With Fifth Anniversary, FIS Announces Initiatives
By Jawahar Malhotra
HOUSTON: “The immigration reform bill that President John F. Kennedy persued in the late 60’s and was passed in 1965 changed the face of America,” said Charles Foster. “It did away with the system of quotas based on national origins that favored immigrants from the UK (65,000), Germany (50,000) and other European countries that never filled them at the expense of India, which had a quota of only 100 per year.”
This perked up the ears of the guests, many of whom were first generation immigrants themselves from India. Almost 100 people had come to attend the fifth anniversary celebration and fundraiser for the Foundation for Indian Studies, held this past Friday, August 19 at the Junior League on Briar Oaks Lane just inside the West Loop.
Foster continued to explain how this single act allowed for large scale immigration to the US from the rest of the world, based on job skills. As they came and settled, the Indian community specifically grew more prosperous and entrenched in various spheres of commerce, gaining leadership roles in Bose, Citibank and Pepsico to name a few.
Foster is a well-known figure in the world of immigration law and advised President George W. Bush on immigration reform issues. He continues to promote changes to the immigration laws.
Foster was even portrayed in the 2010 Hollywood movie, “Mao’s Last Dancer” which tells the story of famed Houston Ballet star Li Cunxin, a Chinese national, who was forcibly detained inside the Chinese Consulate after informing Chinese authorities that he intended to remain in the United States. Foster refused to abandon his client at the consulate fearing the Chinese would spirit Li out of the country against his will. What followed was a tense and sometimes surreal 21-hour negotiation.
But the evening belonged to the work that has gone into making the Foundation of Indian Studies a self-perpetuating program at the University of Houston, ever since its inception with the urging of Krishna Vavilala, Chair of the FIS, “who is a persistent visionary,” said Parul Fernandes, the Vice-Chair and Director of International Studies at UH.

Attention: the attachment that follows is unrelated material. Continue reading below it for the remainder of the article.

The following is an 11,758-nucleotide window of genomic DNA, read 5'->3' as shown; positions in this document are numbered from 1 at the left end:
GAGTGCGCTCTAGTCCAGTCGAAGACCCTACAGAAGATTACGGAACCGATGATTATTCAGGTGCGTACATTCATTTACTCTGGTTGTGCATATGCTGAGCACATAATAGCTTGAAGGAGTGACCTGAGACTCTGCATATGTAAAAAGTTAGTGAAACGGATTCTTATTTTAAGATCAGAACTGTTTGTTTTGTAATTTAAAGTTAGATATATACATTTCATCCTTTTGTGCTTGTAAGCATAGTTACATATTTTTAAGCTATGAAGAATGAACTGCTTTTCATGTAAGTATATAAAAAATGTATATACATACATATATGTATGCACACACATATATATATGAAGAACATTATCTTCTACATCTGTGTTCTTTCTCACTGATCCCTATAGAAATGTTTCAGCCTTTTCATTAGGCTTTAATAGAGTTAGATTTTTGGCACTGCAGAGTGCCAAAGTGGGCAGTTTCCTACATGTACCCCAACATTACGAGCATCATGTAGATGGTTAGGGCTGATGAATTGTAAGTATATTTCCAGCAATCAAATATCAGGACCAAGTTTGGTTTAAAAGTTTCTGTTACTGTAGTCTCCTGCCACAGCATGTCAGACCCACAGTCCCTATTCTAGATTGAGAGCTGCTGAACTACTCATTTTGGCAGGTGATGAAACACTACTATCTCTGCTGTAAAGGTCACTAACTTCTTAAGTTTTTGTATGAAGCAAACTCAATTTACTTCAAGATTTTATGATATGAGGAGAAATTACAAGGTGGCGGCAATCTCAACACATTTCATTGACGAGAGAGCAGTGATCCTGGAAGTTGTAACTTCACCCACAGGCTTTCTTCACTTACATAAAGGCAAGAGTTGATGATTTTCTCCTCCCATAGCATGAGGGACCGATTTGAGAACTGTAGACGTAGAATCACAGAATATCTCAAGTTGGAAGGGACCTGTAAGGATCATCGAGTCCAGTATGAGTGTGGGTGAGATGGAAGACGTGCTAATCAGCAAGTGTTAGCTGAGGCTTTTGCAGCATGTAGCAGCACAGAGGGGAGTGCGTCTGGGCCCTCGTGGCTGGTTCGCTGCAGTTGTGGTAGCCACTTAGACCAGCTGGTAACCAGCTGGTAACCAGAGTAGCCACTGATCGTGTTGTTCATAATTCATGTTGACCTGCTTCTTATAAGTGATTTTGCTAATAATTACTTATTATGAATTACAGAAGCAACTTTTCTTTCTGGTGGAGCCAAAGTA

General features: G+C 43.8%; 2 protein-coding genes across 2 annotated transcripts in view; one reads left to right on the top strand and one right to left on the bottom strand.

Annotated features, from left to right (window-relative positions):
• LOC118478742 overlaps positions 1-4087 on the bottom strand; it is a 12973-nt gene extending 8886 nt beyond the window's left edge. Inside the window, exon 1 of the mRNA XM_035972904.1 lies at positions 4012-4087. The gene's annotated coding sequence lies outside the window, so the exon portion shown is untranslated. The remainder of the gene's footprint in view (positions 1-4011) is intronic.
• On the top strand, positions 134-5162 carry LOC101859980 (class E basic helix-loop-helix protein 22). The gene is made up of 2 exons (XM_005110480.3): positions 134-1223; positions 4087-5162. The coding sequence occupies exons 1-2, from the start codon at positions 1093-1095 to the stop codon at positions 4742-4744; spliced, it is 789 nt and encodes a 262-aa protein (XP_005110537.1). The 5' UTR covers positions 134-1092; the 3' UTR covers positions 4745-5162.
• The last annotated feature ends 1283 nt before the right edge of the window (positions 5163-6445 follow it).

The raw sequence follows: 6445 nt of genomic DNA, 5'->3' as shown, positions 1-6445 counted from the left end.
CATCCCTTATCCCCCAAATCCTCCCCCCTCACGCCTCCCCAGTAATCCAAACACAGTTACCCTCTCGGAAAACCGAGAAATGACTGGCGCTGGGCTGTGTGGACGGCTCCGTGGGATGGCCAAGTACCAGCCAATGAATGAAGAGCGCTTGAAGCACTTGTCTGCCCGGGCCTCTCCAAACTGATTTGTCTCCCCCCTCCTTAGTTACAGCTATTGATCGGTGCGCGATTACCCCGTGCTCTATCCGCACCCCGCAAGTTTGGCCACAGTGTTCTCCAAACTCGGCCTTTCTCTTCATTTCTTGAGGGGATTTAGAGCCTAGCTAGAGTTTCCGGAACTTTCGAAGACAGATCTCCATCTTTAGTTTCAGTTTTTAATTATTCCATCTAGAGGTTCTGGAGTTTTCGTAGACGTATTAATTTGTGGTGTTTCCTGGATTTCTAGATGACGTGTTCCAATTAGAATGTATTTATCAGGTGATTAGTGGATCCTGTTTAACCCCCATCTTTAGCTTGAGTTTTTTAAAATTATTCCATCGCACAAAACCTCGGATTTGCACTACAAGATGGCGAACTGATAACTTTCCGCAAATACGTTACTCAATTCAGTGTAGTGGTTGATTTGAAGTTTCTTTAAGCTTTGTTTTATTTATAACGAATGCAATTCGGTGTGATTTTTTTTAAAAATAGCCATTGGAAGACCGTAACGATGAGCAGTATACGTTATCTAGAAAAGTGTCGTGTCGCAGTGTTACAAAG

“I didn’t have anything better to do,” quipped Vavilala as he stepped to the podium, “so I’m doing this now to support the community.” He explained how UH had taken the FIS program from 2 to 6 courses, with the urging and support of President Renu Khator, to enable earning a minor in Indian Studies and revealed the latest initiative, an Indo-American Oral History Project that will save the words, voices and faces of a select group of community leaders on digital archives to be stored on the servers of the Houston Public Library. A short video showed clips from the recordings made of first three selected – Dr. P. N. Rao, Dr. Raj Bhalla and Dr. Paul Mehta.
“This is the most environmentally friendly project, no trees will be razed!” continued Vavilala, “and we need to capture these people in their Sunset Years. We are living long but are losing our memories!” A committee will select the candidates and there will be two interviews each month, but there is a need to expedite and to raise the money for recordings.
Others at the celebration included Indian Vice-Consul Anil Matta, Judith Hyatt with the Library, Dr. John Roberts with the FIS, Dr. Jerald Strickland, Vice Chancellor for International Studies at UH and John Antel, Provost and VP of UH. Strickland joked that Vavilala was very persistent and annoying in demanding a MOU be signed within 3 days with the University of Hyderabad in order to get the FIS started. Still, all marveled at his tenacity and determination in bearing fruit to the project.